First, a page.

This looks pretty cool. It also seems like it's going to be really well engineered. Looking forward to the final outcome.

One concern I have is the name. I'm worried you might run into trouble with IP from the company that makes the DashDAQ which has a similar function (digital gauges).

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Digital Corpus wrote 2 months ago null point

I'm not a creative linguist. It is better than DC's Multi-Function Digital Gauge, though since I'm still in development I'm very open to suggestions.

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Tachyon wrote 2 months ago null point

Digital Corpus
Just to clarify, I wasn't criticizing the name. I'm just all to aware that these days there are way too many lawyers with too much free time on their hands that love to jump on stupid stuff like "rounded corners" and "similar names" etc. ;')

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Digital Corpus wrote 2 months ago null point

I take no criticism to the thought :). It is meant as a short, working title but if I don't have anything better form either community or friends, it is what it is.

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Oryanbaker wrote 2 months ago null point

This project looks great so far, can't wait to see if it works. I'd love to implement it into my daily driver, doing some heavy modding to it, gotta make it my own after all. I'd love to help test this, contact me if you need a beta tester, I'm a mechanic by profession, web developer by teaching, & electrical engineer by hobby.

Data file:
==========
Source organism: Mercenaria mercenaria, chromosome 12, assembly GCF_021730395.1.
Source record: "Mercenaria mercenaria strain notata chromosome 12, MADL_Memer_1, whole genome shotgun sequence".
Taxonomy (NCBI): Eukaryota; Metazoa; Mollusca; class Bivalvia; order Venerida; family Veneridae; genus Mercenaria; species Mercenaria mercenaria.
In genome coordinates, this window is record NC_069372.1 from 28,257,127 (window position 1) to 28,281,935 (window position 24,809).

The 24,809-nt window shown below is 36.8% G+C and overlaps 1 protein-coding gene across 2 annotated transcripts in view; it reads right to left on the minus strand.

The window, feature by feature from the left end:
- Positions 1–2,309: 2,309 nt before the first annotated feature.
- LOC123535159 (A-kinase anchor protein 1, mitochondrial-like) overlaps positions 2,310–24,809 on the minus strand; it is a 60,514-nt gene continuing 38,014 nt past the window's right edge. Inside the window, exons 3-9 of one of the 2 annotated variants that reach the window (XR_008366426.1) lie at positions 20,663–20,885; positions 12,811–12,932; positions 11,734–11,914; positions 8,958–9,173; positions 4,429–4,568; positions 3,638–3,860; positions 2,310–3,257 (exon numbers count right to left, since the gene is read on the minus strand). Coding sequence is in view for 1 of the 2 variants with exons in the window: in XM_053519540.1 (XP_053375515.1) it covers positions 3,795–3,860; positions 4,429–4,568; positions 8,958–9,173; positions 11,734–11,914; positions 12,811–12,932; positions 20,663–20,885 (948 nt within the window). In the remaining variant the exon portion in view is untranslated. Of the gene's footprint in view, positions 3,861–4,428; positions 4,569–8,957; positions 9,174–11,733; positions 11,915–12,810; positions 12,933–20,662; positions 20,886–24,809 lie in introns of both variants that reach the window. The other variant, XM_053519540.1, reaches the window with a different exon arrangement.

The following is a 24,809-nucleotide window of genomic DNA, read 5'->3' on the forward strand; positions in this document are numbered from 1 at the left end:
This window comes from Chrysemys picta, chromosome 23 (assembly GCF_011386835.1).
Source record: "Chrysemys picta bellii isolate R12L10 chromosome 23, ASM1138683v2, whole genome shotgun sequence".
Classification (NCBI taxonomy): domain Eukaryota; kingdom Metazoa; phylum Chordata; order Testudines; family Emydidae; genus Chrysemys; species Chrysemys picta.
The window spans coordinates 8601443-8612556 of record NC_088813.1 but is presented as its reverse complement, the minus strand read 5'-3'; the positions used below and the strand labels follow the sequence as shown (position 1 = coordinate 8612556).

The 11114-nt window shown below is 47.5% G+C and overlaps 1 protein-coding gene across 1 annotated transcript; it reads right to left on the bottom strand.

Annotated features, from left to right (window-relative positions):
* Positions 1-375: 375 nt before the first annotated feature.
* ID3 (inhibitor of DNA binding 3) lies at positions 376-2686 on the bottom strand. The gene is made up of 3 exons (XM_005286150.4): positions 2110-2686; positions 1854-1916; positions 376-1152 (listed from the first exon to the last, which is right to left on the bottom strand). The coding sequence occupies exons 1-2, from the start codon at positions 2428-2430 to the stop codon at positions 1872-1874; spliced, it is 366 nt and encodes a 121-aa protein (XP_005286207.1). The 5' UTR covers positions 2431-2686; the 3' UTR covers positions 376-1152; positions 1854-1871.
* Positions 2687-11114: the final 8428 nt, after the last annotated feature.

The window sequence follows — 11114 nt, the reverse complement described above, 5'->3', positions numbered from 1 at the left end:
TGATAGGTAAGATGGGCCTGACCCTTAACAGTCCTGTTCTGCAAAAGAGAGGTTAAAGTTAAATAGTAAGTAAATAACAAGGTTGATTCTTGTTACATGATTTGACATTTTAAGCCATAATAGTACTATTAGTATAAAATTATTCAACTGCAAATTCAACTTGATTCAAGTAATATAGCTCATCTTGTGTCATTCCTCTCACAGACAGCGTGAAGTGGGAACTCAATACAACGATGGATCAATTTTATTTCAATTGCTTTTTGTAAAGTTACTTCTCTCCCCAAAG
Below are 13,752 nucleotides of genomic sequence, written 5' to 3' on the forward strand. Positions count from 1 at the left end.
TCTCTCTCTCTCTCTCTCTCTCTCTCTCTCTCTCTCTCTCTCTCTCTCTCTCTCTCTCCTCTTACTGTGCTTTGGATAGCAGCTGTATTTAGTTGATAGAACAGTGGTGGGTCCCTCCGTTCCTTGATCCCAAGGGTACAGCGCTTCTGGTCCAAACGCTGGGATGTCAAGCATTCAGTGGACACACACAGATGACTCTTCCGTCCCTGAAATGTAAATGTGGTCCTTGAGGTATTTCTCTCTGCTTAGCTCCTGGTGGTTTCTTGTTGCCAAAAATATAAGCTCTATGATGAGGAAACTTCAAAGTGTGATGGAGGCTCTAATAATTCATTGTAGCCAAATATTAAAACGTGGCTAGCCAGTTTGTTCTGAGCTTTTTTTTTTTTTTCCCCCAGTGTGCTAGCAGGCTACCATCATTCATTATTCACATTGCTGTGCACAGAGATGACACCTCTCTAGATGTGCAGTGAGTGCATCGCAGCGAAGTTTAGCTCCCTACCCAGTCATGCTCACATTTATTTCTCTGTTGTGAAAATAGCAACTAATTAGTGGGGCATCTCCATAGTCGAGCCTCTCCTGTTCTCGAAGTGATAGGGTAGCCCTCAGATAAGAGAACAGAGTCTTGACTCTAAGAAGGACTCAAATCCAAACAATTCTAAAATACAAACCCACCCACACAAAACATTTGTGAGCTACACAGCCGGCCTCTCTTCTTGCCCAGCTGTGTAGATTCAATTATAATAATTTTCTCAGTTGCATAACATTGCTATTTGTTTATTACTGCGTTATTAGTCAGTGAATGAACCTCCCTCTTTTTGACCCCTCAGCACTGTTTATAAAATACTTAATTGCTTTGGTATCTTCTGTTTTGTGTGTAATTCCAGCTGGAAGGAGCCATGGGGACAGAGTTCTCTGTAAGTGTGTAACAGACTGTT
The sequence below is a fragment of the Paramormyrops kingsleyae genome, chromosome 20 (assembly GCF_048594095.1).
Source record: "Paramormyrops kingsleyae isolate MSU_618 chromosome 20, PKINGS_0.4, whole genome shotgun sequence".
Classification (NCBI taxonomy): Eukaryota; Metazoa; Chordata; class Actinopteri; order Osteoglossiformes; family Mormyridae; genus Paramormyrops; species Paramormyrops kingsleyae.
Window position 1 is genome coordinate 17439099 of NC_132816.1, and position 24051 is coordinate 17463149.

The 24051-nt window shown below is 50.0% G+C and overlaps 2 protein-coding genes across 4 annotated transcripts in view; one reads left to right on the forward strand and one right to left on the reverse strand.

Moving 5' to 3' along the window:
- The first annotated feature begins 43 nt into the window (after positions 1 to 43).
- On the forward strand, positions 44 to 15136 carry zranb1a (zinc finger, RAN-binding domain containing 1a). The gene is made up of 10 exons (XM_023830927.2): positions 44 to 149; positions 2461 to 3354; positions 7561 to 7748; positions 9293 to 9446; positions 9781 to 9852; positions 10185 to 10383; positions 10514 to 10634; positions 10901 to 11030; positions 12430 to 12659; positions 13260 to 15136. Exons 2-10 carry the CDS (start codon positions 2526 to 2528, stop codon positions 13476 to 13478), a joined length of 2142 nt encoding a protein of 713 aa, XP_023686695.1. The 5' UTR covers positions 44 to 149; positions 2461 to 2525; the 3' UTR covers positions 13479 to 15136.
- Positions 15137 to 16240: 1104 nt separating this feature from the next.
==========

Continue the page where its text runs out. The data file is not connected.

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Digital Corpus wrote 2 months ago -1 point

I looked around and there doesn't seem to be a way to pass off email addresses and the like here on the site. I have a lot of bits and pieces to work out on the backend like getting everything up on github, et al, so please keep an eye on my links on the side. Tonight, I finish my BOM.

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Oryanbaker wrote 2 months ago null point

I most definitely will, following both you & this direct project. Finding me on email shouldn't be too hard, I'm on gmail with this same username. Anything you could use a hand with please feel free to let me know, I'd love to assist.

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bentbobb wrote 2 months ago null point

This will be perfect for my vintage car with it's notoriously unreliable gauges.

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Digital Corpus wrote 2 months ago null point

I only have a limited idea of what sensor inputs to make. A definitive list is at the bottom of my log post. If you would like anything specific, please let me know:
http://hackaday.io/project/964/log/3553-more-on-the-way

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Walltech wrote 2 months ago null point